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DPVa to Meet, Vote on 2009 Primary

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The Virginia Democratic Party’s State Central Committee will meet this Saturday, September 13, in Fredericksburg and  will vote on whether to have a primary to nominate our statewide candidates in 2009.  

  Primary 2009 (87.8 KiB, 1,305 hits)

The Committee will also vote on the recognition of Rural Caucus, conduct other business, and hear speeches.  The party’s Women’s Caucus will hold elections.

UPDATE:  DPVA votes to nominate statewide candidates in 2009 by primary.  Also recognizes rural caucus, makes minor party plan revision, hears excellent speeches (especially by Governor Kaine), and enjoys Pig Roast.

Note – Both Democratic candidates for governor, Hon. Brian Moran and Hon. Criegh Deeds SUPPORT a primary.

Senator Deeds’ Letter (Sept. 12):

 Dear Friend:

             This is truly an exciting year to be a Democrat. Barack Obama is leading our ticket with distinction, Mark Warner is on his way to putting both of Virginia’s U.S. Senate seats in Democratic hands, and for the first time in a long time, we have candidates in all of the Commonwealth’s eleven congressional districts. Much hard work remains to be done, but I’m confident we will be successful this November thanks to our outstanding candidates and the leadership you have provided to the Democratic Party of Virginia.

             But while there is important work to do in the weeks ahead, tomorrow, as a member of the State Central Committee, you will be asked to decide the method of nomination for the statewide elections next year. As our Party continues to grow, this decision is crucial not only to ensuring victory in the 2009 general election, but also to sending an important signal to the electorate about the inclusiveness of Virginia Democrats.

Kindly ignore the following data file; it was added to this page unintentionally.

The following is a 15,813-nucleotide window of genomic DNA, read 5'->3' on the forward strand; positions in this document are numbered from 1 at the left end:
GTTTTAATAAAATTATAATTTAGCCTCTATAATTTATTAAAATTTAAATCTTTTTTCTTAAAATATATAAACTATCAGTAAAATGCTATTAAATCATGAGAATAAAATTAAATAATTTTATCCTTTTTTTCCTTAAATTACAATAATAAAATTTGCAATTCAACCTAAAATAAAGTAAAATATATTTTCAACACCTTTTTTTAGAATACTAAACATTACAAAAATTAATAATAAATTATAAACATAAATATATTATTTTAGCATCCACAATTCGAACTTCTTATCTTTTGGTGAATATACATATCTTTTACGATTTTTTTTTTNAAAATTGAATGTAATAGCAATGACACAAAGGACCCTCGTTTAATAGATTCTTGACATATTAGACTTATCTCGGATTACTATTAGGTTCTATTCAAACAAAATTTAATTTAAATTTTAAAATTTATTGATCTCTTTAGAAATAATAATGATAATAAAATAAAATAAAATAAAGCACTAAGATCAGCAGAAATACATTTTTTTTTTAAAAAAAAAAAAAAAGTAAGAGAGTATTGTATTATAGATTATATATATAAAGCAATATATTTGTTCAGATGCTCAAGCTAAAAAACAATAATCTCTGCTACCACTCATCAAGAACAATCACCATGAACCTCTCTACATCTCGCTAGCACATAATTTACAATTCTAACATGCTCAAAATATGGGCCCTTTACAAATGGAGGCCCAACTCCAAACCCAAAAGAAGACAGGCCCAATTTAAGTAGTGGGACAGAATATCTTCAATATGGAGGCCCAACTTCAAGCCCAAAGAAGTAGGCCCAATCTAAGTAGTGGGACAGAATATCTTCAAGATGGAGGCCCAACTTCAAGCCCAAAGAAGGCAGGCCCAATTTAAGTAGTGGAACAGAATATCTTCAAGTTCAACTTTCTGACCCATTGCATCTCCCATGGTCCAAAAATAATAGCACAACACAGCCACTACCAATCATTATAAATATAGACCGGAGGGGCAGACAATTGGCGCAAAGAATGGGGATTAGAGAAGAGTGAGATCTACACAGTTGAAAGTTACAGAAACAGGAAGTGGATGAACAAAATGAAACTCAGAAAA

As a candidate for the Democratic nomination for Governor next year, I support a primary as the best method for picking our nominee.

             A primary involves more people in the process than any other method. Earlier this year, almost one million Virginia Democrats came to the polls to choose our nominee for President. It was the longest presidential nomination campaign in history and, despite the press and the pundits telling us our Party might not emerge unified for November, after a successful convention in Denver, Democrats of all stripes are giving their time, energy and financial support to ensure Senator Obama’s victory.

             Just as in this year’s presidential primary—and in primaries past, both in Virginia and around the nation—the process hones the skills and message of the Party’s nominee for the fall campaign. Make no mistake: Bob McDonnell, the expected Republican nominee for Governor, will be a formidable opponent next year. He will be well funded by his far-right allies and friends in the GOP establishment, and we can expect him to use all the trappings of his office to improve his name recognition in the months ahead. A primary will allow our candidate to get maximum exposure in the news media while refining their message and preparing for the coming battle in November.

             Our friends on the other side of the aisle demonstrated almost a year ago the false promise of unity put forward by advocates of a nominating convention. Make no mistake, I believe Mark would be on the path to victory regardless of which candidate the GOP nominated to challenge him, but we have benefited from the Republican Party of Virginia’s decision to use a convention. Their nominee barely emerged from the convention and the other day I learned that his closest opponent in that contest is now refusing to endorse him.

             By picking a primary as the nomination method for the 2009 statewide races, I strongly believe that we will best position the Democratic Party for victory. It will send an unmistakable message to our grassroots supporters that as our Party grows, their voices will be heard. It will prepare our nominee for the tough fight we are all expecting next November. And further, it will provide a crystal clear contrast with the other side: Democrats belong to the party of inclusion while Republicans are afraid to let the voices of everyday Virginians be heard.

             I look forward to seeing you in Fredericksburg this weekend for the Central Committee meeting where I hope to make the case to you in person for choosing a primary for next year’s statewide nominating contests. Should you have any questions, comments or concerns, please don’t hesitate to call on me personally.

 Very Truly Yours,

 Senator Creigh Deeds

Paid for by Deeds for Virginia and Authorized by R. Creigh Deeds

PO Box 533
Richmond, VA 23218